[Marxism] James McWilliams on food, not very palatable

Louis Proyect lnp3 at panix.com
Fri Apr 10 08:20:18 MDT 2009

Today's op-ed page in the NY Times has a piece by a history professor at 
Texas State University at San Marcos named James E. McWilliams that 
asserts that free-range pork is more unhealthy than those that are 
raised "industrially":

April 10, 2009
Op-Ed Contributor
Free-Range Trichinosis

Austin, Tex.

IS free-range pork better and safer to eat than conventional pork? Many 
consumers think so. The well-publicized horrors of intensive pig farming 
have fostered the widespread assumption that, as one purveyor of 
free-range meats put it, “the health benefits are indisputable.” 
However, as yet another reminder that culinary wisdom is never 
conventional, scientists have found that free-range pork can be more 
likely than caged pork to carry dangerous bacteria and parasites. It’s 
not only pistachios and 50-pound tubs of peanut paste that have been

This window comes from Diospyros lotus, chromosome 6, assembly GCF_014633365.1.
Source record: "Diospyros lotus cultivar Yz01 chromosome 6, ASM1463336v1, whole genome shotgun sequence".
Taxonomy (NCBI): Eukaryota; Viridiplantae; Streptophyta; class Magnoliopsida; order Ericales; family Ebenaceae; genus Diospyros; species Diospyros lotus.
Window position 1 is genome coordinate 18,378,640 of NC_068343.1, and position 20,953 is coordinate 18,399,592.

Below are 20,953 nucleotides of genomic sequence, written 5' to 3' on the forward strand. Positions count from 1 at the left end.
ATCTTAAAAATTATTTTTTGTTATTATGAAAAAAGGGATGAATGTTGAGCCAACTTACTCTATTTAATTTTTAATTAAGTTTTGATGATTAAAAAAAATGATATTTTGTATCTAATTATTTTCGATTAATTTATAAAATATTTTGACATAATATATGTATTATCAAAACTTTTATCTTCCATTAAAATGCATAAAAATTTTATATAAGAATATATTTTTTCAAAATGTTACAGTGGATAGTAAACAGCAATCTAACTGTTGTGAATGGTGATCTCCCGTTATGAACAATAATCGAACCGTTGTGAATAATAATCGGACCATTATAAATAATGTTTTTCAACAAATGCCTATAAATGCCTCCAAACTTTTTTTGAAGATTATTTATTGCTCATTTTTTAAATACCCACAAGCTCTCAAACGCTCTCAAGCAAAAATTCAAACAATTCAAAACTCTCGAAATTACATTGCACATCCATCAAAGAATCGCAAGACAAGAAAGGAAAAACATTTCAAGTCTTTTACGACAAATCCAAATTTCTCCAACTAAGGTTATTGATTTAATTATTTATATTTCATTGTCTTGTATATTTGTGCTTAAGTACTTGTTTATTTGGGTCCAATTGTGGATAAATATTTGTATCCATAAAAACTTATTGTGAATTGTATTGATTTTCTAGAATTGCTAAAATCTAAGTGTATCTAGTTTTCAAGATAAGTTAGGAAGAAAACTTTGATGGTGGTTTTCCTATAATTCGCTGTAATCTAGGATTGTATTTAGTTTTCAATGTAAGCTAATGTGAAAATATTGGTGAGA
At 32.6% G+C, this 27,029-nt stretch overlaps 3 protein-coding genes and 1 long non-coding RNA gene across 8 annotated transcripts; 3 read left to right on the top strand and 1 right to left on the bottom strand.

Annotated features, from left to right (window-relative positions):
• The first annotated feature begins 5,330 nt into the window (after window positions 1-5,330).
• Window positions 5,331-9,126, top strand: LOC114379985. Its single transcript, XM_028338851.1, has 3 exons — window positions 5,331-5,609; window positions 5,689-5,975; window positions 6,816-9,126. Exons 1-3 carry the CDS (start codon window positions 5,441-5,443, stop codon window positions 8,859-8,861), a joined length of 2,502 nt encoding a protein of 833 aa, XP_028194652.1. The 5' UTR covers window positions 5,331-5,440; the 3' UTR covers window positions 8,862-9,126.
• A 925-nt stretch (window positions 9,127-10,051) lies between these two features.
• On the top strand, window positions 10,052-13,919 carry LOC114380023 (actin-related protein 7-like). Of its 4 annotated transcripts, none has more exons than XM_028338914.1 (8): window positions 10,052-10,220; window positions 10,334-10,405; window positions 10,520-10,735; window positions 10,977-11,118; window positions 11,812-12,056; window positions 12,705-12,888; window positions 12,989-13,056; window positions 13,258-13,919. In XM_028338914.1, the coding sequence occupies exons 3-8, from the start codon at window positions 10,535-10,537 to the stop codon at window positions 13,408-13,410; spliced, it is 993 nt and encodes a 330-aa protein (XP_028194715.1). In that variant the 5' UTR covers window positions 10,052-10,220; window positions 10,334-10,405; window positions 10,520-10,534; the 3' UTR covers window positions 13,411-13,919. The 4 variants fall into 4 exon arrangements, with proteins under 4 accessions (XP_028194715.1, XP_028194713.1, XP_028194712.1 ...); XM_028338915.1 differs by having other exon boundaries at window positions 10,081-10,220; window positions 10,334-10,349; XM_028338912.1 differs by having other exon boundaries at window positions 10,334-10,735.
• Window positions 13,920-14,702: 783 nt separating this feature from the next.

infected with salmonella but also 500-pound pigs allowed to root and to 
roam pastures happily before butting heads with a bolt gun.

The study published in the journal Foodborne Pathogens and Disease that 
brought these findings to light last year sampled more than 600 pigs in 
North Carolina, Ohio and Wisconsin. It discovered not only higher rates 
of salmonella in free-range pigs (54 percent versus 39 percent) but also 
greater levels of the pathogen toxoplasma (6.8 percent versus 1.1 
percent) and, most alarming, two free-range pigs that carried the 
parasite trichina (as opposed to zero for confined pigs). For many 
years, the pork industry has been assuring cooks that a little pink in 
the pork is fine. Trichinosis, which can be deadly, was assumed to be 

Agricultural scientists have long known that even meticulously managed 
free-range environments subject farm animals to a spectrum of infection. 
This study, though, brings us closer to a more concrete idea of why the 
free-range option can pose a heightened health threat to consumers. Just 
a little time outdoors increases pigs’ interaction with rats and other 
wildlife and even with domesticated cats, which can carry transmittable 
diseases, as well as contact with moist soil, where pathogens find an 
environment conducive to growth. The natural dangers that motivated 
farmers to bring animals into tightly controlled settings in the first 
place haven’t gone away.

full: http://www.nytimes.com/2009/04/10/opinion/10mcwilliams.html